Sunday, February 18, 2018

Vertigo/DePalma - I

Sometime circa 2016, I'd heard that the top spot in the American Film Institute's top-100-movies list had been suddenly replaced by Alfred Hitchcock's 1958 masterpiece Vertigo. Later that same year (2016, not 1958) my wife and I attended a dynamic night at The Orpheum featuring Vancouver's Symphony Orchestra – or rather, the orchestra's entire strings section – performing live Bernard Hermann's soundtrack to the classic horror film Psycho, while Hitchock's film played on a huge screen suspended over the orchestra's stage. It was an amazing October night. So thrilled from the experience, when my wife and I returned home, we immediately went online to order a 13-film Blu-ray box set of Hitchock's films.

Later, in 2017 (April 23rd, 2017, to be exact), on what was a rainy afternoon (or, a torrentially downpouring afternoon, to be more accurate), I decided out-of-the-blue to put on the Vertigo Blu-ray from that set. After having watched and re-watched the films of Brian DePalma and Dario Argento for over twenty-five years, both of them absolute favourite film directors of mine, this would be the first time I'd have ever watched Hitchcock's Vertigo...

* * *

I was sixteen years old in 1991 when my mother came home from grocery shopping, carrying two rental VHS videotapes she'd picked up from Super Video on her way back for me. My best friend at that time, Kirk, was hanging out with me that Saturday evening in the downstairs living room when my mom brought the tapes in – Roman Polanski's Frantic, and Brian DePalma's Blow Out. The first film starred Harrison Ford, whom we both knew better as Indiana Jones at that time, and the second film, Blow Out, was about a b-movie sound-effects designer who, while out one night recordings sounds for his catalogue of studio sound-tapes, accidentally records the tire blow-out and subsequent car crash that kills a prominent senator. DePalma's film starred – “John Travolta?” I asked my mother with a severe you've-gotta-be-kidding-me look plastered across my face. Firstly, we hadn't requested these videotapes, my mom was just trying to be nice and bring us a little something she'd though we'd like. Okay, Harrison Ford I could understand, but in 1991 we knew John Travolta as the guy who was starring in those Look Who's Talking movies – in 1991, John Travolta was not a cool movie star. “You'll like it,” my mother insisted. “It's good.”
“Fine,” I said. “Thank you.” “Thanks, mom!” Kirk yelled from the couch. I rolled my eyes. We watched the Harrison Ford movie first.

* * *

I was now forty-two as I was experiencing, for the first time, Hitchcock's Vertigo. Also, Vertigo did not take the top spot on the AFI's top-100 list – what had actually happened was that the AFI had created a series of new top-10 lists that were categorized by genre. Hitchock's movie had thusly ended up in the number 1 spot on the top-10 mysteries list. Okay, misunderstanding solved. I placed the Blu-ray disc into the player and sat down. As the disc spun to life in the player, I could hear the rain smashing down outside the apartment's sliding glass door. It was hitting the porch and the ground below with such force I'd thought it had started hailing. And then the film started...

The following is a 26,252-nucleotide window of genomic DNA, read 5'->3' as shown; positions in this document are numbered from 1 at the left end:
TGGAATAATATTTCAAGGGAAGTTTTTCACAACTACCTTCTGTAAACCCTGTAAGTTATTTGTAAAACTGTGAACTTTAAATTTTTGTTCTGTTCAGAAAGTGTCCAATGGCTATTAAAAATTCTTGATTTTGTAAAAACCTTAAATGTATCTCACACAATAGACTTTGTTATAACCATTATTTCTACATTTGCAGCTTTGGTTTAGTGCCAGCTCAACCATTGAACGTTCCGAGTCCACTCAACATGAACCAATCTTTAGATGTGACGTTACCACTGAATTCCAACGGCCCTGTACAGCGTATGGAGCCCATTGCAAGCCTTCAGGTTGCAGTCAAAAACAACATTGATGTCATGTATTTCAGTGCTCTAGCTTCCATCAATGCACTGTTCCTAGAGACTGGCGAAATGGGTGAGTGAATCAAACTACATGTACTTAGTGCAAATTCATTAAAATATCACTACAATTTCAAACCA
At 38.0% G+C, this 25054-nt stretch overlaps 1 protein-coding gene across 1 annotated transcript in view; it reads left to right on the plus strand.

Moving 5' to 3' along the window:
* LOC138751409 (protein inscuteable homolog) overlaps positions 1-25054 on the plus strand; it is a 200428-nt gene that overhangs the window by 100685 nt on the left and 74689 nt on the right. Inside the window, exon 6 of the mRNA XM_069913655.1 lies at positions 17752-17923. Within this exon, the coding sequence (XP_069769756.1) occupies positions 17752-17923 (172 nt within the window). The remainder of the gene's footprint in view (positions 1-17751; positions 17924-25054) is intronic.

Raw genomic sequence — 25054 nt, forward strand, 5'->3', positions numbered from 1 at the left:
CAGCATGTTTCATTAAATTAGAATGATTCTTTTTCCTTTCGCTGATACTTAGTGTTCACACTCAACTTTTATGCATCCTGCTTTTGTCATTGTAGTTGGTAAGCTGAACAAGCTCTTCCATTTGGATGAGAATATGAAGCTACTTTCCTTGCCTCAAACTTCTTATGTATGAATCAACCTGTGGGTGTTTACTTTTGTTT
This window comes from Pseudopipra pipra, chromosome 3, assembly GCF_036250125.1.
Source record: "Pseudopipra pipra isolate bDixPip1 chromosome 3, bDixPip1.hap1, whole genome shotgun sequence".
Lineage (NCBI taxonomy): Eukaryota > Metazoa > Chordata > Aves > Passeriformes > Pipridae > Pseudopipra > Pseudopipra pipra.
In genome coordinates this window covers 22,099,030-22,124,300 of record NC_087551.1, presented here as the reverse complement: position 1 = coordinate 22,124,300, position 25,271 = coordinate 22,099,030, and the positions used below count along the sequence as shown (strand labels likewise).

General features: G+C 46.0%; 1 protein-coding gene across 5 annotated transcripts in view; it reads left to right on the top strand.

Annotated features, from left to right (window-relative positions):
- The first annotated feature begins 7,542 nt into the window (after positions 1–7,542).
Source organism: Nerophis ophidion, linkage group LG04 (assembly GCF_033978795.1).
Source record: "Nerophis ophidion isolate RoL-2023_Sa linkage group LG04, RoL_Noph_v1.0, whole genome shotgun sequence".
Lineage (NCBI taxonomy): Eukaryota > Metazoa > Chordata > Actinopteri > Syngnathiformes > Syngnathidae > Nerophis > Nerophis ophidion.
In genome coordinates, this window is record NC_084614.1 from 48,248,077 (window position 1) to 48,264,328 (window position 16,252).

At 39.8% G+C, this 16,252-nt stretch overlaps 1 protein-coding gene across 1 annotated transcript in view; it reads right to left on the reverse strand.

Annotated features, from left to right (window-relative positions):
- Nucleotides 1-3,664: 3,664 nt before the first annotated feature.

The opening visuals grabbed my attention immediately as the beginning credits played over the closeup of a woman's face, and the camera moves so that it becomes as single close-up of her left eye. Things begin to spin inside the iris. Before I can see that this opening sequence had been designed by Saul Bass, who had also designed the opening credits for Psycho, I heard the opening music that immediately brought my mind to a film I was far more familiar with, although it had been made fifteen years after the film I was currently experiencing – Brian DePalma's Sisters...

After obsessing over Brian DePalma's and Dario Argento's movies for nearly twenty-six years, I was honestly, if not understandably, stunned at how much these filmmakers, and specifically Brian DePalma, had used and re-used and re-cycled from this one single film. I was even more stunned that I had never seen Hitchcock's influential film before.

* * *

My mom had been right – both my friend Kirk and I came away loving DePalma's Blow-Out. Kirk had been enthralled with the story having been told through the idea of sound and movie sound-effects – he was (and still is) an experimental musician who loved sound more than he loved music – and in 1991, our Junior year in high school, both of us loved music. Not only were we obsessed with the music of the day as well as classic rock albums of the 60sand 70s, but both of us played several instruments in the high school bands and extracurricular jazz sections, as well as singing in several jazz and a capella groups, and (of course) our own garage band, with Kirk on lead guitar and myself on bass guitar, taking turns singing lead on the single microphone we had (it was Kirk's) and with our other best friend Marty pounding on the drums. Actually, Marty was a very good drummer, he had a natural gift for timekeeping. And strangely, he look a lot like Lars Ulrich from Metallica. I always secretly though that this was why girls were interested in him, as he wasn't particularly good looking otherwise. Anyway, Blow Out became an instant favourite of mine and has remained in my mental top-ten list since that time. Becoming more obsessed with the cinematic aspects and the ironic storytelling of DePalma's film, rather than the more specific background-sound aspects of it as Kirk had connected with, I later approached my mother to ask if she'd known of any other films DePalma had done. She then told me about one that she had seen in the cinema in 1980... DePalma's Dressed to Kill.